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VOL. LXII. NO. 1C9. PRICE THREE CENTS.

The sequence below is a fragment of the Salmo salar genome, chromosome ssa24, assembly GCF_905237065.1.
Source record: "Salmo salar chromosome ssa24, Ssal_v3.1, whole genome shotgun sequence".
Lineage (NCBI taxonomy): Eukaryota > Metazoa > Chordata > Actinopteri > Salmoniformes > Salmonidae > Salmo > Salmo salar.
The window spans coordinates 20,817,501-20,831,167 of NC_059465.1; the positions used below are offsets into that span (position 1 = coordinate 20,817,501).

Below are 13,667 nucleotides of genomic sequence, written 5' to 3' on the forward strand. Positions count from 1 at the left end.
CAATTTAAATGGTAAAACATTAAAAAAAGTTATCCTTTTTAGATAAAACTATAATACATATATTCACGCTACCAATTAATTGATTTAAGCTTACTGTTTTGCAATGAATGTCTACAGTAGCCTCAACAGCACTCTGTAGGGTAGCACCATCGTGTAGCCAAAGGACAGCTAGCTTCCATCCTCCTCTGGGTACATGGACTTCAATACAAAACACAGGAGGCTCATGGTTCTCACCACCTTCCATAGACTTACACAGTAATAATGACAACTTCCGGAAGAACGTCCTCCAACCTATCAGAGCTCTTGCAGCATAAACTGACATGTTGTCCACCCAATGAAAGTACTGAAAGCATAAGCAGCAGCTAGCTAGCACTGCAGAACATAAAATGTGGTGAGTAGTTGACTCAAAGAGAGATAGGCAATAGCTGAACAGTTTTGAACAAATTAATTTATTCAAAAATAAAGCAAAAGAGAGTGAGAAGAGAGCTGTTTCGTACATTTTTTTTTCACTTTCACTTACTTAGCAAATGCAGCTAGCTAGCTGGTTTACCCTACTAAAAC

NEW HAVEN CONN., TUESDAY, JULY 17, 1894 THE OAURINGTON PUBLISHINO CO. SOLDIERS BLOWN TO DEATH toma or rma aonxaa mutilated ik a aomaiaut mamwh. A CftiMoa af a Rotchklu Sapid Irlra ana Exploded While the Troop Were at ymeMee Wood flowed Through H Grass la Blvnlots. Vd Chioago, July 16. A oalteoo nttaoheVNo'llce officers, who were aeoused before to a Hotooklu rapid gun In charge of Batter F, Third United StHtes artillery, exploded at 1:M p. m. to-day on Grand Boulevard, near Oakwood Boulevard. Four TJufted States soldiers lost their lives, two wounded soldier are not ex pected to live; eight others were burned and struck with leaden and wooden missiles and half a dozen or mire civil ians were Injured. The killed are: Edward Doyle, can nonler, Beooud artillery, Battery 7, blown, from oslieon or ammunition chest, which exploded. Jeremiah Donovan, oannonler, same battery, blown from seat alongside of Doyle. Joseph Guller, farrier, troop B, Seventh United States oavalry, body riddled and torn by shot and pieces of gun carriage. Fred Llts, wheel horse driver, Battery F, Second artillery, body pierced by shot and wood, died at hospital. Mortally Wounded Martin O'Con. sell, cannonler. Battery F, Second ar tillery, body pleroed by fragments of wood, burned by powder. Sergeant Lider, same battery, similar Injuries to O'Connell, burned more seriously. Injured W. L Antls, bugler, Troop B, Seventh oavalry, right shoulder shat tered by shell, In weak condition, recov ery doubtful. J. W. Campbell, can nonler. Battery F, upper part of body burned. George Hoffman, sergeant same battery; chin partly shot away, Anthony Kane, cannonler, same bat tery, half of ear blown off. Driver Enke, Battery F, blown from his horse to ground and head hurt. Driver Pinowski, same battery, blown from his horse aoross the street; cut and bruised. . Cannonler Urquhart, same battery, f aoe and ueok burned by powder, right foot pierced by bullet.' Trooper Huyok, Seventh Cavalry, blown off his horse and rendered deaf; bruised and burned. Ralph . M. Byers, . boy, leg pierced by two bullets and blown off by rifle fell on grass plpt forty feet away.' Mrs. ' F. A. Howe.'fsoesna head out by flying glass while sitting at window; Mrs. S. C. , Griggs, knocked 'down by explosion, wrist and face cut by glass; unknown man and sister blown from buggy, man's nose broken, woman's face out. Another unknown woman was seen lying on the sidewalk, but the extent of her injuries oould not be lesMned as she left without waiting for mei Val attendance. At least 425, Of' worth of damage was done to the property or the residents on both sides of Grand Boulevord'for half a blook north of Oakwood boulevard. Houses in adjoining streets were also damaged, principally by broken win dows and door-glass. The troops were out for drill and ex ercise and were proceeding at a trot when the explosion took place. The ex plosion Is supposed to have been caused by a fuse on the caisson becoming ignit- ed by getting under a loose screw. The artillerymen received the brunt of the explosion. Donovan and Doyle were sitting on the caisson. Donovan was blown through the air over trees fifty feet high a distance of 500 feet, dropping on the Union stock yard tracks. Part of one leg was torn off. There was hardly a shred of clothing left on lils body and the mutilation was horrible. Doyle was hurled 300 feet. The man gled body came In contact with a high fence. Bight artillery horses were killed. The scene was flanked on each side by , the homes of wealthy residents. The ' place looked as if a battle bad occurred there, blood from man and beast, lying dead or wounded on the broad driveway and the grassy plots on each side, flowed in rivulets and mingled with heaps of blood-stained trappings and pieces of the oarriages. The soldiers who were unhurt hastened to the assist ance of the Injured and surgeons and police also flocked to the scene. The bodies' of the dead soldiers were carried to the morgue; she seriously in jured were removed to the hospitals, while those whose injuries were only slight were taken to the camp. BICYCLE AGAINST UORUB, A Six Days' Kaoe Opened at Manhattan Held. New Tork, July 16. A six days' race to determine the Question of superior ity between bicycle and horse was be gun to-day at Manhattan Field.'1 The contestants were Albert' Shock,' the champion long distance bicycle rider of the world, and Jack Prince of Wash ington, holder of the TJ-hour record, against Horsemen Henry Brennlnger, riding master of the Fifth Avenue Rid ing academy, and Jack Alexander, a southern rider. There will be twelve hours racing eaoh day, the horses relayed at the end of each two miles, and the cyclers to ' relieve each other' every hour. Alex ander and Shook were the first contest ants.' The first mile was a dead heat, the time being l:48tt. At the end of the second mile Alexander gave an exhibi tion of changing horses which would do credit to the old time pony express riders. Shock, made an effort to- keep up with the horse and at the end of the , third mile wag an eighth of a mile behind, tFCLAra HEMiosa. Uo OItm m tUaaoaa 111 Hiwlth-Chergee Agniuat OAoers. Ntw York, July 16. Folic Commis sioner John MoClsve Mtit Id hit reslg. nation to Mayor Ollroy this afternoon, assigning 111 health as ths reason. Superintendent Byrnes to-day pre ferred charges against the following vV Lexow committee; , mptsdn Michael Donerty or the Leon- tain Michael Dot ureet, squad, Patrolman John Hock of i. Mulberry street station, Fatrol- manwrnard Meehan of the East Blghf&jrhth, street station and Pa trolmav VeuUeh Levy of the Klngs brtdge sy lj Hock and Meehan were ward dettf&Ves under Captain Doheriy when he was in command of the Fifth Street station. Levy was formerly wardman under Captain Cortrtght In the Eldrldge street station. The oharges which were prepared by Assistant District Attorney Wel'.man prefer neglect of duty, conduct unbe coming an officer, conduct Injurious to the peace and welfare and commit ting "legal offenoes." The charges were submitted to President Martin and Com missioner Murray at noon. Mr. Martin approved them and the trials of the ac cused officers were set for July 19. The cothplainant In all the oases is Augusta Thorow, who was a witness before the Lexow oommlttee. The mayor accepted McClave's resig nation and appointed General Mlohael Kerwln, a veteran of the civil war, a republican, as polloe commissioner. ants. UAlzrbAV xo Zlra. The Governor Commute. Her Death Sen tence to Imprisonment for Life. Albany, K. T., July 16. Governor Flower to-day commuted the sentence of death passed upon Elizabeth Halll day to Imprisonment for life, and filed the following memorandum: "The defense was insanity, and the evidence to establish it was very strong. Dr. Selden H. Talcott, medical super intendent of the Mlddletown state hos pital, and Dr. Henry E. Allison, 'medi cal superintendent of the Matteawan state hospital, both of them -men of great experience, testified that she had at different times some years before the homicide been under their charge as an insane patient, at which times she was unquestionably Insane, and that they had no doubt that she was insane at the time of the homicide. "Three' commissioners appointed since the trial have after a careful ex amination filed their report stating that in their opinion she is Insane. "Under these circumstances I do not think her a fit subject for the death penalty. It will be niuoh safer to commute the senteooe to life imprison ment.' : Canard Line Makes a Cut. New Tork, July 16. The Cunard line has to-day announced a reduction of Its steerage to or from Liverpool. Queenstown or Glasgow and this port to $12. The cut' announced to-day mere ly .meets the cut rate made by othei regular lines outside of the continental companies. The present rate war was begun about a month ago. It Is expect ed that there will be a great increase in Immigration and but little, If any, In the numbers coming into the country. HI Skull Wh Crushed. Springfield, July 16. Sylvester Visco, aged thirty-three, jumped from a Bos ton ana Maine baggage car between Chicopee and Willimansett to-night and sirucK on nis head, smashing: his skull. He died in about three-quarters of an nour. tie was being taken from the FIttsneld Jail, to which he had been sen. tenced for three months for illegal 11 quor selling in North Adams, to the in sane asylum at Northampton. He had attempted suicide before. ON THE BAIL FXXU.D. At Cincinnati Cleveland 00800050 1 9 Ulnclnnaa 010000000-1 Hits Cleveland 12. Olnolnrmtt Kr-ni.. uieveiana u. Cincinnati . uatteriea Tmmi t,-nA 1 T) .. J V 1. . . At Chioago Louisville lOallKnn n Chioago 2100003 0-10 Hits Louisville 14. Chlratrn 1ft w . rt Louisville. Chicago 4. Butteries Hemmlni and Grim; Griffith and Elttredge. At Philadelphia Philadelphia, ooostosoo-e DOtiwn UUUUUOZ0O 2 Hits PtallHilelnhift IB Ttnrtnn ft Hi .raiiaaeiDDia u. rjoacon u. mttnviM Hum.. anil T..ill . Cll J T, 1 At St. Louis Pittsburg 000100062-6 St. Louis 80080401 x-11 Hits Pittsbur 7. St. Louie IB. HVrnm- Pittahurr 2. St. Louis ?. TfertartM iriiian Colcolousrh and Muck: Bre1t.amir.ain .J iwinenam. DROPPED FZAT OST BIS TA.CS. Fete Hnher floored Frank Craig t7 Blow on the Throat. - Boston, July 16. A surprised crowd filled Musio hall to-night when Peter Maher and Frank Craig met to box ten rounds for gate money. Maher was the heavier by twenty pounds and ap parently not in first-class condition, while Craig was sleek and finely trained. When the first round opened Craig led with his left, catching Maher on the face, following with a heavy right on the jaw that staggered him. Maher oountered lightly and then a mix-un followed in which Craig had the best of it. In the seoond round Craig rushed at Maher, forcing the latter to the ropes and tried to get in several swings on Maher's body, but the latter cleverlv stopped him. Maher suooeeded In land ing some short-arm Jabs In a-clinch that followed. At last Craig duoked to escsroe a blow when Maher caught him around the neok with his left, holding him as in a vise, and stepping back a little drove a right upper out with terriflo foroe on Craig's throat. The latter dropped to the floor flat on his face and being un able to answer the call of time was counted out. There was great excitement when the result was reaUxed, ;-t. ,: YALE DEFEATED BY OXFORD TUB. J HACK WAI TOO KB AVI MOM XUX AMBB1CAX TEAM, While Laboring Under Disadvantages the TelMlaae Put Up Strong Work Sbet don's Strong Work Spectators Scared by the Vale Veil. London, July It. The oraok athletes of Oxford triumphed over the ebam plons of Yale at the Queen's, olub, West Kensington, to-day, after a sensational tournament In whlob the Yale boys, although beaten, were by no means dis graced. Rain poured down almost uneeasing- ly from noon until the program was more than half decided, and the sodden omdlilou of the track and In-Held played havoe with the form of the Americans. The Yale men are but little aooustomed to heavy going, while the Oxford racks have been Inured to aUttaxCmnpaerio treaki during theeaetyi ajrilng campaign. Had Jupi ter Pluvlus held aloof the lndlostlons are that the result would hare been win, or at the worst a tie, for the Amer icans. As It was if Wood hull had run up to his form in the half mile the match would have resulted in a tie, with four and a half wins to the credit of each team. The arrangements in side the grounds were excellent. As a prelude to the day's sport the band struck up "Rule Britannia," and the numbers of the first event were hoisted on the telegraph board. The first olang of the clerk's bell was the signal for a bucz of exoitement, and each sprinter who trotted past to his mark received an ovation. When the American pair appeared the band played "Yankee Doodle" to an accom paniment of war whoops very suggest ive oi the campus at New Haven. Oxford drew tint blood in the 100- yard dash, which Ashley Pond, jr., of Yale was supposed to have at his meroy, The Detroit boy was all at sea on the soft track and oould not ore at the paoe set by G. Jordan and C. B. Fry of Ox ford. The latter got over tfte ground in fine style and finished too fast for Jor dan, whom he led by about half a yard at the tape. A similar distance sepa rated Jordan and 8anf ord. The jubilation of Oxford was short lived as W. O. Hlokok and A. J. Brown of Yale out-olassed N. W.Bobertson.th English intercollegiate oraok, in the hammer throw. Hiokok favored his weak knee so much that ha fouled the cirole three times. - Be gave the assem bled American a big scare, bat made ample amends soon after by hurling the missile 110 feet, 6 inohes. In the Yale seoond string A. J. Brown beat Robert- son a yard for seoond place. Hiokok's winning performance was almost fifteen feet behind his best record at the game, aud would not have earned a place at the American intercollegiate champion ship. Yale's colors fluttered uneasily as the hurdle racers crossed the infield to the starting point on the back stretch. Tak ing time as a standard, E. A Cady had the pace of bis rivals, and some fancy odds were laid on the American Inter collegiate champion. He flattered his admirers for a time, but could not shako off Oakley of Oxford. The latter got away slowly, but came with a rush half way through and won cleverly by yard. Cady struok the last obstacle and came to grief, leaving D. B, Hatch to finish seoond. This event was the turning point of the contest, . but the Yale men struggled on with unflinching courage, relying on the effect of the dogged perseveranoe that is sometimes miscalled "Yale luck." There were three track events remain ing and it was not unreasonable to hope that the American nag would be hoisted at least once. Sanford went for all he was worth to capture the quarter mile. but he had not speed enough to stall off Jordan's challenge in the stretch sTnd the English intercollegiate champion won by two yards. Fresh courage fired the American contingent when the stars and stripes were seen fluttering aloft in the infield, and the soothing news was wafted to them that L. P. Sheldon of Yale had beaten C. B. Fry, the part holder of the world's record for the broad jump. The defeat of Fry was probably the greatest upset of the day, particularly as his sprinting in the dash had shown him to be In exceptional form. Con sldering the state of the ground it was something unusual to find three men clearing over twenty-two feet,: while Sheldon's jump was a little short of marvelous, under the circumstances. He went within a quarter of an Inch of tieing the American record. ' The shot putting further Increased the Yale score.as A. F. Mallng, the Oxford oham- pion, had not a ghost of a chance agalns such a pair of experts as Hlokok and Brown. The came the oruelal test With two events remaining Yale had scored three wins to Oxford's four, and the Ameri can colony could figure anyone but Woodhull winner of the 880 yards run. The good thing was hopelessly beaten and the Oxrord racer, W.H. Grecnhow, Exeter, and F. W. Rathbone, New.had the finish between thtmlTl Is gavt Ox ford her fifth win and settled the ques tion at issue. Sheldon was again a tower of strength, in the high jump, and went within a most tantalising margin of winning, without actually doing the trick. ' . ; r . E. D. Swanwlck, the Bug-Dsn interocl- leglate champion, 'was said to fear nb one but 3.A. Cady.The latter was in dif ficulties after clearing 5 feet 74 Inches. Sheldon got an inch higher, but there he and Swanwlck stuck. Extra jumps failed to solve the problem, aud as Ox ford's Win of the half mile had taken away Yale's last chance the tie was al lowed to stand. , The Kensington flag pole In the cen ter of the field floated the stars and stripes and the union Jack. The re served seats. for Yale visitors w ro also decorated with the American ooVs,and wait shown lo the American lowers. ul their ful - Fry's victor lu the opening event wu' greeted with shouts of applaustf by the natives present, but the Americans had an Inning soon after, and rhy woke the echoes when Hlokok toserd the ham mer to victory. Cady started splendidly In the hur dles, but fell earlier In the raoe than was at first reported. Hatch led up to tne last nurale, where Oakley shot past. Hiiuyara started on a paoe-msklng mis slon for Oreenhow the mlle.but More land saw through the game and stuck to the first string. Oreenhow left him at the half and won in a romp amid tremendous cheering from the British ers. Sheldon turned out for the jumps with a piaster on bis kneet Hie perform anoes unoer uie etrcumstances were highly creditable. Hatch was not at his best and failed to "take or' with any sucoess. The quarter mile was one of the star events of ths day. Jordan led for a furlong, when Sanford raced past and wont for the top oorner at sprinting speed. Jordan kaad his knowledge of that in k to advantage and nursed him self to ths stretch and gradually wore down the Yale man. The winner was worn out and dropped into C. N. Jack son's arms after crossing the line. When Sheldon made his big frtt In the broad Jump the Yale contingent got to gether and let off one of their historic "Ban-rah-rah" yells. The uninitiated spectators were badly scared at first, but soon grasped the situation and enjoyed It heartily. The finish of the SM-yard run, which gave the victory to Oxford, was signal ised by a scene of wild welcome. The Oxonians made m rush for Oreenhow snd carried him shoulder-high to the pavilion. The oonsensus of opinion among the experts was that the Yale men were In sufficiently trained. Yale was strongly represented among the onlookers by C, W. Colgate; Russell Colgate, Sherman Hall. Dr. Tuttle, C. V. Hopkins, L. Mc- Kee, D. MeKee, G. N. Morgan, C. H. George, A. W. Ludke, R. T. Crane. R. Diokey and A I Moore. Oxford and Cambridge were also present in force, beaded by W. E. Lotyene of Cam bridge, the famous mtler, who defeated Greonhow mat March. Ths dinner tendered to the Americans after roe games was a. rather late func tion, owing to the delays at the scene or cne tournament, Tne chair was taken at : by Sir JUebard Webster. He was supported by tie American embassador, Thomas F. Bayard, Among ths guests were W. X. Lutyens, the Cambridge champion, C. E. Fry, Consul General P. A Collins, Sir John Astley, Guy and Vivian Klckalls, the famous scullers, C. H. SherriU and M. Van lagen. Expressions of regret at bains; una ble to attend were received from the Maharrajah of Ciitch-Bnhar. the Karl of Londesboro, Lord Chief Justice Hue sell, W. K. Vanderbllt, George Gould and several other prominent American and English citizens. The queen and President Cleveland were toasted to an accompaniment of enthusiastic cheers, with the Yale yell as auolrmax, Sir Rlohard Webster in proposing the health of the Yale men said he never saw a finer body of athletes or a team mere oordially welcomed, and he ex pressed a hope that to-day s tourna ment Is only the precursor of many such elevating contests. W. O. Hlckok re sponded for the Yale team. Ex-Commo dore Greenfell toasted the Oxonians. C. B. Fry replied. Mr. Greenfell then throw some ora torical , bouquets at "Our American Cousins" and Ambassador Bayard paid him back In kind and said he felt proud to see the Sags of the two great nations side by side and their sons pitted together In friendly combat Such International tourneys, be said. promoted union and should he encour aged in every way as adjuncts to the welfare of humanity. After the first toast at the dinner Sir iRichard Webster presented the medals to the winners. In giving Cap tain Hlckok medals Sir Richard said: aii tne atnietes or England are graierui to you lor Dtinging over such fine team." In toasting the Yale team Sir Richard said that if they had been successful the old country would not have be grudged them all the honors, as Eng lishmen regarded them as of the same flesh and blood. Such competitions aroused some of the best feelings of humanity and bore good effects in the after life of every competitor. He did not doubt that he himself was remem bered more gratefully at Cambridge be cause he had won the one mile foot race than because he had taken a re spectable degree. He felt convinced he would hear some time of the young men before him In the senate, or house of representatives or white house. (Loud cheers.) Sheldon of the Yale team proposed the health of the Oxonians. When he closed his speech the room was shaken with the Yale yell, which so delighted the company that all oalled for a repe tition cf it. The yell was given again with a will. Fry of Oxford in his reply said that he had hardly expected Oxford's suc cess. . He had never before contested with such agreeable opponents. . London, July 71. The Graphic says. In, a leader on the Oxford-Yale games, that Oxford had the advantage of a large number of athletes to choose from. The writer expresses the hope that to day's meeting is but the first of many. The Dally News says: "The meet ing, was a genuine success. The Yale men will not have cause to regret their visit They were actuated by a thor oughly sportsmanlike spirit in coming and .their presence, was very wel come." .. The Standard says: "Oakley., per haps, owed his sucoess at the hurdles to Cody's fall. The weather and the strange surroundings probably put the Aner(cans at some disadvantage, but nothing occurred to discourage Ameri can universities from -repeating this spirited experiment? Yale alwavs will In foot every courtesy be sure of a hearty wetoomeVV . ENDORSED THE PRESIDES WUEKA TOT M WA TAKKX TH B SOUS , wane rxw asd rAinr. PopaHst flaree Oppoeed the RoeolaUon end Said That Some lUpubltoane Illd Net Care so Approve the Arts of the AdntlaletratloB, Washington, July 16, In the house Uvdiiy Mr. McCreary offered the follow. lug rotoluttoni Kesolved, That the bouse of rnpre- sentstlves endorses ths prompt snd vigorous efforts of ths president and his administration to suppress lawlessness, restore order and prevent Improper In terfereuce with (be euforoement of the laws of ths United States aud with the Waurportatlon of the malls of the United States sad with Interstate oom merce, snd pledges the president hearty support, and deems the sucoess whloh has already attended his efforts as osuse for publlo aud general congratulation Mr. Fence, pop. , Colorado, said the res olution went further than be thought the republican side of the boute.at least, were desirous of going In approval of the ad' ministration. It might be that the time would ooms when there would be such a conlllot between striking laborers and their employers that it would be neces sary to oall ont the strongest arm of the government to restore order. But the people would never agree that the man who oalled out the injunctions, who ordered the Indlotment of the strikers and who directed the military should be a director and stockholder In the cor porations affected. This resolution went further than Indorsing the president; it approved everything done by all the members of the administration. Mr. Pence asked if there was a demo crat on the floor who approved the ac tion of the attorney general, who, when he found it necessary to employ special-assistant attorney in Chioago, selected the attorney of the railroads for that position, But If there were suoh there were members on the floor who did not believe that the attorney of trusts should occupy the position of attorney general, as was the oase at present. Mr. Bland, dem., of Missouri, said that he had no sympathy with the men who violated law, destroyed property or en gaged In riot, but ha did not believe In the calling out of the military under pretended exercise of authority. He stood as a democrat In favor of the rights of all the people. He protested against the setting aside of the'power and forces of the state" by federal troops; he protested against the Issue of blanket Injunctions by federal courts, It the country was to be maintained It was to be malntsflned by the recognition of the rights of the states and the fed eral government alike. The resolution was advocated by Messrs. McCreary and Catohings, dem. of Mississippi. The latter said there was no place In the broad oeuntry where the federal troops might not go In the performance of their duty to en force the laws of the land No one had pointed out in any respect wherein the president in hie recent action had con travened any statute, on the books, and speaking not only as a representative but also as a lawyer, he said the presi dent had commended himself to every lover of his oountry. Mr. Pence and Mr. Hopkins, rep., of Illinois, made efforts to secure an ex tension of thetime for debate, but unan lmous consent was refused. Efforts were also made on the passage of the resolution to secure a vote by yeas and nays, but they were refused. On the adoption of the resolution there was virtually v unanimous yea, the noes oeing tew ana rami. CLOSX TEXXIS WORK. Darkness Stopped the Contest Between Taylor and Hamilton. New York, July 16. There were two or three excellent oontests In the open handicap tennis tournament of the Knickerbocker Tennis club, which was continued here to-day. One contest, a decidedly close ma'ch between Arthur Taylor of the West Side club and Hamilton of tne Knickerbocker, was stopped by darknuts, each player hav lng scored a set. Little Hague of th East Orange Ten nis club played some strokes against Alfred Taylor and won an Interesting contest in two straight sots. Hague is looming up' as' a dangerous compet itor for first prize. The Craigln-Paret contest attracted most attention on account of the olose- ness of the score. Paret lost the first set and won the seoond. Both players seemed afraid to hit hard in the third, but Craigin secured a lead of 8-0. Then Cralgln went to pieces, allowing Paret to win six straight games and the match. OWN TBEIR PARENTS' BOD1XS. A Maryland Court Decides Against a Jew ish Cemetery. Baltimore, Md., July 16. The oase of Jacob and Henry . Herman, who wished to remove the bodies of their parents from thsoemetery of the Shearith Israel congregation,' but were prevented by the claim of the latter organization on the plea that such a removal would be oontrary to the Jewish faith, has been deoided by Judge Dennis in favor of the Herman brothers. The court held that the right of the Messrs. Herman to the custody and possession of the bodies of their parents was a sort of property which a oourt of ebuity would respeot andenforoe;' : Death of Hire. Ball. One of the oldest members of the Dwight Place . Congregational church, Mrs. Lorinda Hall, .widow of Kelson Hall, who died about seven years ago, died early this morning at her late resi dence, 111 Edgewood avenue. She was eighty-six years', and four months old, and all her life, had been a most devout Christian and was of a most charitable and lovable disposition. She had a large oirele of friends who will be deep. It trritHroA tn 1n AmJ-v. ' bay a hot aaar Koxuriao, fUpebUeaa Coafereee Bave Hoi Baas Asked In Cenraranoe. Washington, July Ih-The republloan conferees have not yet been notified when they will be Invited to BtartfclpaU In the discussion of the eejsAn oommlttee. General Wilson of Vast Vlr gtnla Informed a member of ths bouse on Saturday lust, who desired Is leave the city for a few days, that bis pres ence at the eapttol would sot BP needed before Wednesday ot this week, then. One of the many rumors this saornlng had It that the democratic members bave practically agreed to agree, this action being broaght about by the bouse conferees withdrawing their op position to the senate sugar schedule, The presence In ths city of ex-Oovernor Russell of Massachusetts Is said have had considerable Influence bringing this about This rumor could not be officially confirmed. An lacnraaoe Swindler. Hartford, July 18. yivestv J. Kler- nsn ,of Ellzebetn, N. J., has swindled the Orient Imuran oe oompany of this city. He insured the plaat of the Williams Jt Clark Fertilising oompany at Carteret, whloh was husoed last Wednesday, for 80.600. placwd in dif ferent oompanles. When tha claims were presented to the oomptnTk offloee in mew xnrit it was discovered that no sucb policies had been reoorded. This led to on investigation, sod it was found tbat Klernau bad written the polioies and collected the premiums at higher rates, but bad reported to Uie main offices of the insnranse aimu ntes that he placed risks on unveiling nouses in uuzaoetn, and had remitted premiums at a very low rats. Serious Wreck at FalrfioSeV .Bridgeport, uonn., juiy 10.a ser ious freight wreok which stoppped all traffio at this point occurred at t o'clock to-night on the Cunwollda ted road at Fairfield. An eastbound freight train, whloh was in charge 'of Conduc tor Touoey, left the track just after passing over a nlghaV bridge near the Fairfield dopot. A Jeurncl of one of the box cars had brok, and whet this ca? struck the bridge It sauced a de railment ef several cats which w following, 'i his S'.-iUn f ihe train was thro vn over ncsoss the tra and the road was bluet.;. The ilh Edge and the Bobicii sal Albany owmisus soon carcj along and the paescngu' were transferred toanorior tratn Walcli was made up on 'bis aids t Hie w?e-k. Thomas Murrty, a brakeuwn on tl freight, had one oT his ank'-ra' broken by being thrown off k, ear. He i brought to the general hospital la this city and his Injuries attended to. wrecking train went to the scene the wreak and began work of clearing the track, which was blocked for five hours. JOXAiHAX KDWARfi iSjBAD. . fle Was Member of an Old Ka-w J gland Family. Boston, July 16. Rev. Jonathan Id wards, pastor of the Congregational ohuroh of WeUesley Hills, died this morning of heart disease. Mr. Edwards was of the old New England Edwards family. He was the sen of Rev. Dr Jiii'.li Edwards, an early president of the Andover theolog ical seminary. Hi was born at Ando ver, Mass.. July 17, 1820, was a graduate of Phillips academy and of the class of 1S10, Yale university. He was ordained In 1843. He wad the first pastor of Plv-nouth church of RiM-l ester, N. Y., an5 arierwnrd pastor i'f the Congregational ohuroh at Dud- ham. Mi ks. On aevjun: of ill-health early m -he seventies lis went to Colo- rauo ernngs, ana wnue there he ac cepted the first proMldoncy of Colorado :ollei;e, which was being organized at that tlme.and resigning In 1874, he came lo Wc'.esley Hills. BZTTE BTBBON XEETIXW. New Track of the Groses Point Drtvhw Club Dedloated. Detroit, July 16. The new track ef the driving club at Orosse Point was dedloated to-day, the occasion being the opening of the blue ribbon meetinx. The weather was perfect, but .the sew track was fully two seconds slow. The racing was good. The first race was an easy vioterv for Buoyrus, who was a hot favorite in the betting. In the seoond raoe Clay Hon- tas pusnea tne iavonte, ttubenstein. in the first heat, but the latter had a walk away in the following heats. In the third raoe every heat ended ' with a driving finish and was won by less thai a neok. Sixty-six. the hot favorite, was taken sick after the third heat and was drawn. ITXX RACE TBE PECK. Steamers City of Lawell and Richard reck to Try Conclusions. jvorwion, conn., July is. it is re ported around the docks here that the new twin sorew steamer CHy of Lowell, of the Norwioh line, will try oonolusions with the steamer Rlohard Peck of the New Haven Steamboaf company, which holds the reputation of being the fastest steamer of the Long Island Sound fleet. The steamer City of Lowell has been en ths line only a short time, and Is in good condition, Her bottom was oleaned while in New York, a few days ago, and this is one of the indications of the raoe. The offloers of the Norwich 11ns will not say anything about the reported paoe, and it is evident that they are endeav oring to keep the matter as quiet as pos sible.' The offloers ef the City of LeweU say that the Peck is getting into trim, and it is thought in this o(ty that the question of which u the fastest boat will be determined soon. Probably ths two steamers will meet seme night this weak in the sound and will speed away ti SHOT DOWN FROM AMBUSH. i xeoao mjxbui wmmm rovtJkt MVBDBKBB BT TffJB SVKXKUS. Whan They Came From the Mama WareVanrad at Them ma Wt nays Tea Bodies Were riehed Cp-reapl Are Tame srlahen. mrmtngham, Als. Jwty 1V About p. in. s large body of man armed wit Winchesters was discovered near BVopt, No. I of the Tan ns sees Coal, Iron and Railroad sompaay, seven ml las fjora hers. It wss at she hour when ths man at work at ths mines oams rat. Ths men st work were negroes who had taken the plaoes of the striken, sod tha men with Winchesters were strtkata and. their sympathisers. As the negroes eame out ths sites ess, who were squatting behind bnattss, and fauoas, opened firs. Several huxai tired shots were fired bef osw ths stoCkeri scattered. Guards stationed around thg mine returned the Ore. The nsnsltlr are: D. W.Tleroe, white guard, killed) negro miner, name unknown, killed. One ot the strikers named De Flors wag fatally wounded. Several sn both sides were wounded. The tea military camps nsae wtsluh kadi been sent bare from other erttss for ar week on account sf the tailroad strfka, had been ordered home last iaaghvrhi afternoon the Montgomery companies' wems stopped so route sod tamed back, All ths others win be here In the morn lng for duty at the minlBg oamps. Thd sntntng strike has been on si ace the mjde die of April, and the feeling la axowtaxg bitter, being accentuated by ths rail road strike. The attack this artac-nooo followed hi less than two hours after ths dismrture of the troops. Ths nsgroea; scaStered In all directions whsn flrad una. Another battle was foturht at ahfia No. 4 simultaneously with that at No. t, and the total dead ranches six, with at least a soars wounded. Another mob ot strikers ambashedl those near the month of No. 4 whan the negroes osme in box oars. The train was guarded by deputies placed in the oar aud on the engine. Ths train had proceeded but a short distance from the mine when the ambushed party opened Ore. The deputies returned the volley with vigor, and In a short time the mob Bogan its retreat toward Center Point Fosses of scours were hastily formed in tha vicinity of the mines and ths work of . searching for the dead and wounded was entered upon. Ths mb ers made their esoape, eatnept those an able to walk from their wounds. Ten bodies were ptoked up, of which six , ire Bfeless. Many wounded were helped away by their comrades. George Campbell, negro, had his leg broken, and a bullet passed through his coin. He says the strikers came on him af ter he was shot down, heat and kicked him and then fired ths bullet through his face. The dead Were brought to) Birmingham. Great excitement ppsssils bare tha s treses being crowded with terror stricken people. Every precaution had been taken to guard the mines against further attaoks. The Third regiment has been ordered Into eamp here and) anogeiner there wll be Dv handrea troops in the vicinity by morning. txet rxu aajjrD by dxbs. Aetion Taken hy tha Striker-Will Dayea Heathoote. Chioago, July 10. President Debs ot the American Ballway union, still claims to be certain of oomingout ahead in his fight with the roods. Directors Ooodwin and Hogan, of she union, left t -dny to begin the work of organising the men in the northwest sod the conn try west of the Mississippi. There are now eight organisers out. When shown a dispatoh stating that Mr. Heathoote, leader of the PiUmad strike, had asked him to oall off the strike, Mr. Debs denied ii flatly, "The Pullman strikers are Just as firm si ever," he said. "They have no Intend tion of getting back to work." Debs asserted that within fortyslgha hours he would have the Book Island road iu as bad shape as ever. PuHman, IU., July II. Chairman Heatheote's Interview published in Cnl cago papers has oreated intense feeling among the Pullman strikers. Meeting after saeetlng was held to-day and to night to dlsouss the attitude of thd chairman, and the stlaM were ubonlv mous in repudiating the statements) made. At a meeting of the general strike commltteee to-night resolutions were adopted denouncing the state4 ments made as false and' unauthorised Official action will be taken by the eom- mlttae to-morrow, when it is likely that. Heathcote will be deposed. Two thousand strikers to-night voted to stand firm for Debs and the osAiie, Chairman Heathcote address el the meeting and denounoed the newspapers, but made little Impression on the crowd. Illinois Central and Michigan Central switchmen met at Kensington to night and resolved to stand by Dsbs acid thd strikers. Veil Down an AoAaaknent. Woodbury. July H, James BaJaon, colored oeeo. who was employed by party from Bridgeport camping out hers, fell down a steep embankment! here thta morning and was tstatty in Jured. . Be was sbrQNteur rsars of agd and leaves a family kvins- In B)dd)cea port Ths remains wars seat to thai city thin afternoon. Who PtoS Bnehtfaj iu. Waehlnawan, D a. Jm isV-ttfcs paras tlfwr nf Tfri nannts sITTsst. tsto sUnswriim to tan TJtsxt snsftittng sat, and there as mains' tooir tha poBtBmMVB- ISattsm xsl if ether, ,i